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Woman fictional character
Related: actor - character - damsel - femme fatal - fiction - lolita - model - pin-up - stereotype - vamp - women
Icons: Barbarella - Candy - Emmanuelle - Eve - Eugenie - Fanny - Gwendoline - Judith - Juliette - Justine - Lilith - Medusa - Salome - Twiggy - Valentina
Actresses: Asia Argento - Ewa Aulin - Theda Bara - Brigitte Bardot - Florinda Bolkan - Louise Brooks - Clara Bow - Marilyn Chambers - Marlene Dietrich - Edwige Fenech - Eva Ionesco - Laura Gemser - Grace Jones - Hedy Lamarr - Christina Lindberg - Sophia Loren - Linda Lovelace - Jayne Mansfield - Mary Mendum - Soledad Miranda - Marilyn Monroe - Rosalba Neri - Bettie Page - Romy Schneider - Barbara Steele
Barbara Steele, photocredit unidentified
Theda Bara in a publicity shot for A Fool There Was (1915) - Frank Powell [Amazon.com]
DefinitionAn actor is a person who acts, or plays a role in an artistic production. The term commonly refers to someone working in movies, television, live theatre, or radio, and can occasionally denote a street entertainer. Besides playing dramatic roles, actors may also sing or dance or work only on radio or as a voice artist. A female actor is an actress, although an increasingly large group feel that the term "actor" should be redefined as being gender-neutral and used for both men and women. --http://en.wikipedia.org/wiki/Actor [Dec 2004]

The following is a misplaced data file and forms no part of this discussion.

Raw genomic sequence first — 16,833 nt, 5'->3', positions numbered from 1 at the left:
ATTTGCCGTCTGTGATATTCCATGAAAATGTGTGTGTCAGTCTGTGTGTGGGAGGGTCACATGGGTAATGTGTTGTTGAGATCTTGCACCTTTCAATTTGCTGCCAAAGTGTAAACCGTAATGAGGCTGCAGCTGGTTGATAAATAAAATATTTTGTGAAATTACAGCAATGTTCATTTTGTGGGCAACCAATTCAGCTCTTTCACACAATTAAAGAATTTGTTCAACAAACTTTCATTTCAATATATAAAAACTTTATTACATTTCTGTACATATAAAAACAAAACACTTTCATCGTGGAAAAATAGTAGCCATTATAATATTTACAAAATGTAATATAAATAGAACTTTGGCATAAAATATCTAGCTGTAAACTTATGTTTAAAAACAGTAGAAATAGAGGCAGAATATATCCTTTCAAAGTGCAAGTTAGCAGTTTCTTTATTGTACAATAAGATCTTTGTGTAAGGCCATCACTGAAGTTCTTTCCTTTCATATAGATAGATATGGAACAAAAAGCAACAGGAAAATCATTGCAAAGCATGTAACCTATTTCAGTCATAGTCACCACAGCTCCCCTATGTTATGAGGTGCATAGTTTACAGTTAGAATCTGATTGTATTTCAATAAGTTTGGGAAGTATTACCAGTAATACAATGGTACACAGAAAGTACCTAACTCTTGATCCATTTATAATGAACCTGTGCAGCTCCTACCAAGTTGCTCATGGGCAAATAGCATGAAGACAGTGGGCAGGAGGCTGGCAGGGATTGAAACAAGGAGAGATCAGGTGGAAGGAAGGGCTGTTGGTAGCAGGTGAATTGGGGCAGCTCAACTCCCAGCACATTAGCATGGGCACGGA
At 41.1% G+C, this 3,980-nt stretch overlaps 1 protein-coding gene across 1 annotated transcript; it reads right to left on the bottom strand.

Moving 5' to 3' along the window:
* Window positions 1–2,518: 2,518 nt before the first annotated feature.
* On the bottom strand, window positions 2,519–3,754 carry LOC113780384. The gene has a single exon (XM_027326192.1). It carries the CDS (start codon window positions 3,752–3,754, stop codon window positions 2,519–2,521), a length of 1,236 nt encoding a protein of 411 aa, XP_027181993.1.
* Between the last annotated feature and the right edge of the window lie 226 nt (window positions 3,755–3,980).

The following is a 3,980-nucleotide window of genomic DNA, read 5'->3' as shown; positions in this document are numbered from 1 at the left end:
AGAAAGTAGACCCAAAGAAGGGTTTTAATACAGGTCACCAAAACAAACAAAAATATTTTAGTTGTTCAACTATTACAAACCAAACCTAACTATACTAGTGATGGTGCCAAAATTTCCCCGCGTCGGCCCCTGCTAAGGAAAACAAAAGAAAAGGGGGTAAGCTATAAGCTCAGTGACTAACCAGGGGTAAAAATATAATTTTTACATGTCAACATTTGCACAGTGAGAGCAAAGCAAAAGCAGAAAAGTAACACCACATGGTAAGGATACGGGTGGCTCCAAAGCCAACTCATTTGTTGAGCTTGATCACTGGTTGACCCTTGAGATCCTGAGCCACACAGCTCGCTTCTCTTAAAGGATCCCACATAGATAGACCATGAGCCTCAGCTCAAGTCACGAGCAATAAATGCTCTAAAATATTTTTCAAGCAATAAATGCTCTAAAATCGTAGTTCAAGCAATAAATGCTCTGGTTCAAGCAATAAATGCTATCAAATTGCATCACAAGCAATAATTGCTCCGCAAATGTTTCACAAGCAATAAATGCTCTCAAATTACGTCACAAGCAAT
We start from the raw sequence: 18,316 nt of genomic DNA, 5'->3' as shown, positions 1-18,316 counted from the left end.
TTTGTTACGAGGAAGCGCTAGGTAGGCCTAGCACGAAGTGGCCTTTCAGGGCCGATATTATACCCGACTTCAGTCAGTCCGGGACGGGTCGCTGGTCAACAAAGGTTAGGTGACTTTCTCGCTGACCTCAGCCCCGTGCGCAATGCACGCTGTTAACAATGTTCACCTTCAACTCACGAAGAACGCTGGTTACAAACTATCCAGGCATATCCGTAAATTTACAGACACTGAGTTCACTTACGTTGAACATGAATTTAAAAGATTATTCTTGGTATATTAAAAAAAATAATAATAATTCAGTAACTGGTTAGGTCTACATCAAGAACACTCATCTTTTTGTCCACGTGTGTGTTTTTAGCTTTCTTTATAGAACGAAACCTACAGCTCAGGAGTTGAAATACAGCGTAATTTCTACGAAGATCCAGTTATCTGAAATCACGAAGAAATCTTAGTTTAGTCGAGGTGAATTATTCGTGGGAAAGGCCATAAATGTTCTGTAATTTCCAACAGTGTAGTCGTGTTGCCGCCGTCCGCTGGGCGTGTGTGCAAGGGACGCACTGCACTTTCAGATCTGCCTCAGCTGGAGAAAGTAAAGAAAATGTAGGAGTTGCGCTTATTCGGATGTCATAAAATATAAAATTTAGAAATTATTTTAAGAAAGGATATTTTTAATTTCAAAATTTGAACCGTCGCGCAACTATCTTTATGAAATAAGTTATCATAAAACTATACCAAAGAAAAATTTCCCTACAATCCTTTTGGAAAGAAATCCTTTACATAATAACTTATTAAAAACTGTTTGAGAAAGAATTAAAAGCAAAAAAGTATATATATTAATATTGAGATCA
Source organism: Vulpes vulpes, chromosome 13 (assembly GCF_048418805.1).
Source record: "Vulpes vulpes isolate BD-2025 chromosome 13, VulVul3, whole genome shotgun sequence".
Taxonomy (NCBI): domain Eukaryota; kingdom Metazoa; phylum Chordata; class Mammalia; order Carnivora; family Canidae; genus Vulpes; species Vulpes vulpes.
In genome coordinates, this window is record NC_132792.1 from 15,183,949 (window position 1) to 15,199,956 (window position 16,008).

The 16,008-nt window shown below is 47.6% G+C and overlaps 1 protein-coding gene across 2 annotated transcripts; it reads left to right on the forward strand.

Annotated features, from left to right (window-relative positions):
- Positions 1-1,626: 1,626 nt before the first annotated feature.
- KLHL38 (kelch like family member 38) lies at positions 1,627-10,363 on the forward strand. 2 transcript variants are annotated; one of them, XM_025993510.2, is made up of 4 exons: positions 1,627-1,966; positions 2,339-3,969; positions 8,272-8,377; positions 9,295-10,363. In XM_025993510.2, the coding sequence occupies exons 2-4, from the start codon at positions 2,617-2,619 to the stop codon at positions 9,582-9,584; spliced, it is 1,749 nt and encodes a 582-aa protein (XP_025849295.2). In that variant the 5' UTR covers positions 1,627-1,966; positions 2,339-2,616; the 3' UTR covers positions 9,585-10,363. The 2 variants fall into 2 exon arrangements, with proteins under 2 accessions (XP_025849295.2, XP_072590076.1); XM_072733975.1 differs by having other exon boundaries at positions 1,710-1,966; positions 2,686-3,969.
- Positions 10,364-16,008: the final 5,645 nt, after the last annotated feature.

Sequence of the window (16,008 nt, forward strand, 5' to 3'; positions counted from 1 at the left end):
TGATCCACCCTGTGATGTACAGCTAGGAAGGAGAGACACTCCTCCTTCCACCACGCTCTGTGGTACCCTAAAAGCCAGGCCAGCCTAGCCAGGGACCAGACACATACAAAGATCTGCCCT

A fictional character is any person who appears in a work of fiction. More accurately, a fictional character is the person or conscious entity we imagine to exist within the world of such a work. In addition to people, characters can be aliens, animals, gods or, occasionally, inanimate objects. Characters are almost always at the center of fictional texts, especially novels and plays. It is, in fact, hard to imagine a novel or play without characters, though such texts have been attempted (James Joyce's Finnegans Wake is one of the most famous examples). In poetry, there is almost always some sort of person present, but often only in the form of a narrator or an imagined listener.
In various forms of theatre, performance arts and cinema (except for animation and CGI movies), fictional characters are performed by actors, dancers and singers. In animations and puppetry, they are voiced by voice actors, though there have been several examples, particularly, in machinima, where characters are voiced by computer generated voices. --http://en.wikipedia.org/wiki/Fictional_character [Apr 2005]
Movie stardom and the sexual revolution [...]Beautiful women and extremely handsome men were rigorously selected to become movie stars and when they were cast in movies with romantic scenes of love, kissing, hugging, and flirting, an entire culture was transformed as it became more acceptable to show feelings of affection in public. The very conservative mood leading up to the twentieth century gave way to a growing erotic milieu as popularized by the movie industry emanating from the studios of places like Hollywood.
Nudity on screen was at first rare. But with the passage of time people became more tolerant of partial nudity for men and the display of female actress's breasts, at first to adult audiences, and later to more general ones. The invention of television made it possible for scenes of love and romance to be broadcast into any home with a "TV". A whole genre of actors who were particularly well-endowed with charisma and “sex appeal" arose. Thus an entire culture arose which was steeped in and eroticized by movie and TV culture, far removed from the more inhibiting times of an "old fashioned" morality rooted in "Bible-thumping" religion.